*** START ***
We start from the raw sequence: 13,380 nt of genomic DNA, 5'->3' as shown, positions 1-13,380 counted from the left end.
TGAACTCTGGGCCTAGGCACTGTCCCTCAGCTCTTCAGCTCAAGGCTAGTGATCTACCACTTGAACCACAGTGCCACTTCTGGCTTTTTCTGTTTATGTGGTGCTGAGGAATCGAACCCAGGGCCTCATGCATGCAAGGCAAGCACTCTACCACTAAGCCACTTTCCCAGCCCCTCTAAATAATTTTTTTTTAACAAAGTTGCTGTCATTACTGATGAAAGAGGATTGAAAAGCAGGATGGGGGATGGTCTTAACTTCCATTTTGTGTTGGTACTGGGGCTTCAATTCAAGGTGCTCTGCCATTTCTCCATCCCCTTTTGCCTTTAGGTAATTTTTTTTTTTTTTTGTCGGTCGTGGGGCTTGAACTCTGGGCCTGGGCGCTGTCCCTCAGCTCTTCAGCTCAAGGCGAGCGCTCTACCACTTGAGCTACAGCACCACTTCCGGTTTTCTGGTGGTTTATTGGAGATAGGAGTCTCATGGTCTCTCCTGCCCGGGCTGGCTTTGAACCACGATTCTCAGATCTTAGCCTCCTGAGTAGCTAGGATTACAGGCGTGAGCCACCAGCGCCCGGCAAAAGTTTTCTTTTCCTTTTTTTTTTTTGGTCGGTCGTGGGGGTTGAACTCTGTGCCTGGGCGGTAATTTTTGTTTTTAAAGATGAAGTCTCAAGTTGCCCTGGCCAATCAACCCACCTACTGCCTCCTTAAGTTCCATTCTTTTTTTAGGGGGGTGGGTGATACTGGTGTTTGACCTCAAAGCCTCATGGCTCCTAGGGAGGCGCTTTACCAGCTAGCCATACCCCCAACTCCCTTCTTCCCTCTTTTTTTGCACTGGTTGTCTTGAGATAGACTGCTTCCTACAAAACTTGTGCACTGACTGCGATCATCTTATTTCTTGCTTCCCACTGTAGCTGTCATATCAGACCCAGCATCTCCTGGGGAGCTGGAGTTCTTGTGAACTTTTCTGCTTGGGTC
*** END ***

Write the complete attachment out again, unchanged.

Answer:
We start from the raw sequence: 13,380 nt of genomic DNA, 5'->3' as shown, positions 1-13,380 counted from the left end.
TGAACTCTGGGCCTAGGCACTGTCCCTCAGCTCTTCAGCTCAAGGCTAGTGATCTACCACTTGAACCACAGTGCCACTTCTGGCTTTTTCTGTTTATGTGGTGCTGAGGAATCGAACCCAGGGCCTCATGCATGCAAGGCAAGCACTCTACCACTAAGCCACTTTCCCAGCCCCTCTAAATAATTTTTTTTTAACAAAGTTGCTGTCATTACTGATGAAAGAGGATTGAAAAGCAGGATGGGGGATGGTCTTAACTTCCATTTTGTGTTGGTACTGGGGCTTCAATTCAAGGTGCTCTGCCATTTCTCCATCCCCTTTTGCCTTTAGGTAATTTTTTTTTTTTTTTGTCGGTCGTGGGGCTTGAACTCTGGGCCTGGGCGCTGTCCCTCAGCTCTTCAGCTCAAGGCGAGCGCTCTACCACTTGAGCTACAGCACCACTTCCGGTTTTCTGGTGGTTTATTGGAGATAGGAGTCTCATGGTCTCTCCTGCCCGGGCTGGCTTTGAACCACGATTCTCAGATCTTAGCCTCCTGAGTAGCTAGGATTACAGGCGTGAGCCACCAGCGCCCGGCAAAAGTTTTCTTTTCCTTTTTTTTTTTTGGTCGGTCGTGGGGGTTGAACTCTGTGCCTGGGCGGTAATTTTTGTTTTTAAAGATGAAGTCTCAAGTTGCCCTGGCCAATCAACCCACCTACTGCCTCCTTAAGTTCCATTCTTTTTTTAGGGGGGTGGGTGATACTGGTGTTTGACCTCAAAGCCTCATGGCTCCTAGGGAGGCGCTTTACCAGCTAGCCATACCCCCAACTCCCTTCTTCCCTCTTTTTTTGCACTGGTTGTCTTGAGATAGACTGCTTCCTACAAAACTTGTGCACTGACTGCGATCATCTTATTTCTTGCTTCCCACTGTAGCTGTCATATCAGACCCAGCATCTCCTGGGGAGCTGGAGTTCTTGTGAACTTTTCTGCTTGGGTC